My First Foster: Letting Go Can Cause a Powerful Ripple Effect

There are SO many things I wish I knew before first becoming a dog foster. Today, I want to address the most COMMON concern I hear about fostering. It’s the #1 reason people give for why they can’t foster – they imagine it would be too hard to give up a foster. I hope my story on giving up my first foster can convince even ONE person to foster.

Maddie

When I first met Maddie, I had a BAD habit of spending hours cruising Facebook at night – like so many others. I have always wanted to help animals in some way, so I found several local dog rescue Facebook pages to follow.  One rescue, then named New Beginnings, posted pictures of dogs in need of rescue and foster care.

And there she was one day – Maddie.

She was a BEAUTIFUL Australian Shepard, who also happened to be deaf and blind. Unfortunately, that’s not all that uncommon (can we make breeding merle to merle illegal yet?!)

A SPEAK! rescue dog, Willow. Willow was born blind and deaf due to poor breeding practices.

I couldn’t stop checking the picture of her. Reading the post responses, it seemed that everyone was afraid to foster her – wondering how in the world a blind and deaf dog could possibly function. Some even questioned her quality of life. I was also curious, but it seemed like New Beginnings believed she could live a next to normal life, so why shouldn’t I believe that as well?  

I’m a  – I’ll figure it out – person, so this was the perfect time to use that mindset! I applied with New Beginnings for my first foster, was accepted, and expressed my desire to open my home to Maddie. Thank goodness they also believed I could give her a good home, despite knowing nothing about special needs dogs.

From the moment Maddie was in my house, she was an angel. An expert navigator, potty trained, good on a leash, and polite – this was one special dog.

I was continually amazed that she simply adapted to using touch and smell to almost mimic her other senses – often tricking people into thinking she had all her senses. The only thing that made it obvious she was different was that she had no eyes and would lead with her nose everywhere she went. She taught me so much, including using touch and smell to help train special needs dogs.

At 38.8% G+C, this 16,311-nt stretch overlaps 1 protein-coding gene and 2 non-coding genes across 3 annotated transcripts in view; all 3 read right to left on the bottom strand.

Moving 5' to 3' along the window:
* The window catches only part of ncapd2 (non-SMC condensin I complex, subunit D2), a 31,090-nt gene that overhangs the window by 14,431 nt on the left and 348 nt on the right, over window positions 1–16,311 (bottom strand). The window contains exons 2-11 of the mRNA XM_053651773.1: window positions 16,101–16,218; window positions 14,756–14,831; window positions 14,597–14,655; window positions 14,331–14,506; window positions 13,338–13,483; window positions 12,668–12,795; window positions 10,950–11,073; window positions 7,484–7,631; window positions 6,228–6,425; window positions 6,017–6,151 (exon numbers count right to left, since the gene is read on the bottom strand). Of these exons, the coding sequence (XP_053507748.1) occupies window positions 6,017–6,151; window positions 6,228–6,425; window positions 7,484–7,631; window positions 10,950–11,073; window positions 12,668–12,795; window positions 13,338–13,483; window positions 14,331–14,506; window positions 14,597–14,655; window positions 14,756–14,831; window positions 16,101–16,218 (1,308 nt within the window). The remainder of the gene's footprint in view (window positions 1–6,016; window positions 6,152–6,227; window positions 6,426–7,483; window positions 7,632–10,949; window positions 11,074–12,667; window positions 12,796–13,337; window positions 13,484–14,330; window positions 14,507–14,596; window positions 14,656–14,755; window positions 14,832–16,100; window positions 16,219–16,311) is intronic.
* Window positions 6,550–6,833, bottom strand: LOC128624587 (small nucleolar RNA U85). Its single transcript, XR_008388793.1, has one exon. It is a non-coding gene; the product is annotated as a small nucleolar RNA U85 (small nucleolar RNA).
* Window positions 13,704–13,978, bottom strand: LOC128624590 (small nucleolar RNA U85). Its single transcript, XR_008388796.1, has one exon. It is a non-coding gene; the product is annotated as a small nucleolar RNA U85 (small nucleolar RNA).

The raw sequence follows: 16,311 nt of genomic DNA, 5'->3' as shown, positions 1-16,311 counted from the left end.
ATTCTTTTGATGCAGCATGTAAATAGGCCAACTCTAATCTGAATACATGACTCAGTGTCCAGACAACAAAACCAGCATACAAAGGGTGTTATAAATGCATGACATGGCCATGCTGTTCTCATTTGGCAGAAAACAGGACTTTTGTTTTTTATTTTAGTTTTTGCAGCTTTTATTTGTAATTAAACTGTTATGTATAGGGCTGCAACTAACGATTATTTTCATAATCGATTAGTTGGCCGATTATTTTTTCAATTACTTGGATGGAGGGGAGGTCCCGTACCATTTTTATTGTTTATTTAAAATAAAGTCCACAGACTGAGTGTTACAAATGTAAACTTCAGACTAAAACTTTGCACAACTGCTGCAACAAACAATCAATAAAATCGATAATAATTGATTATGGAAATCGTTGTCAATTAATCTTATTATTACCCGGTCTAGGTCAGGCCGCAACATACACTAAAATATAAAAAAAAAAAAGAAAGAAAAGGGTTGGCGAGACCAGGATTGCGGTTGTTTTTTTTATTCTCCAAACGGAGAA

My older Husky, Solomon, took it upon himself to be her protector at the park – blocking her from running into people and things as she would roam around. They LOVED each other.

Solomon letting Maddie cuddle with him. He NEVER let any dog sit with him until he met her 🙂

I thought about adopting her, even put in the official paperwork. But after I submitted the documents, the rescue called me – someone else has also applied to adopt her! It was something I never thought would happen. I just figured, despite her being so good, that I was the only one willing to “figure it out”. It was a shock and a delight to know there were more people like me. 

I struggled with the decision. I had met her potential adopter – and I knew she would provide a good, caring home. She lived relatively close to me, so I knew I could potentially see Maddie again. I spent time checking my own gut feelings and figuring out where I wanted, and needed, to be in this dog foster world.

Did I want to adopt Maddie and call my journey in fostering over, or let her go and help another dog in desperate need of a temporary place to stay? After all, those who don’t get foster homes are left to languish in a shelter, or are often euthanized.

I decided my role was to help more dogs like Maddie find fur-ever homes. I let the rescue know they should approve the other applicant.

One of The Best Decision of My Life

Looking back, this decision was one of the most important decisions of my life. Not only did this adopter give Maddie a perfect home (and renamed her Dhalia), she FOUNDED the rescue Speak! for the Unspoken. Speak! rescues special needs dogs throughout the United States and, to this day, helps so many dogs. I cannot say enough about the hard work and dedication of everyone at this rescue, as well as the other rescues throughout Ohio.

Because of Maddie and, ultimately, my decision to let go (and a TON of hard work from countless volunteers and supporters), hundreds – heck maybe thousands – of dogs now have a second chance at life.

So, if you thought about fostering and think you won’t want to give your foster up – remember this story. If you had a chance to help a hundred dogs by letting go of one, would you do it?  Because chances are, that is what your fostering will do.

Side note: social media can be wonderful as you can often see update pictures of all your past fosters in loving homes.

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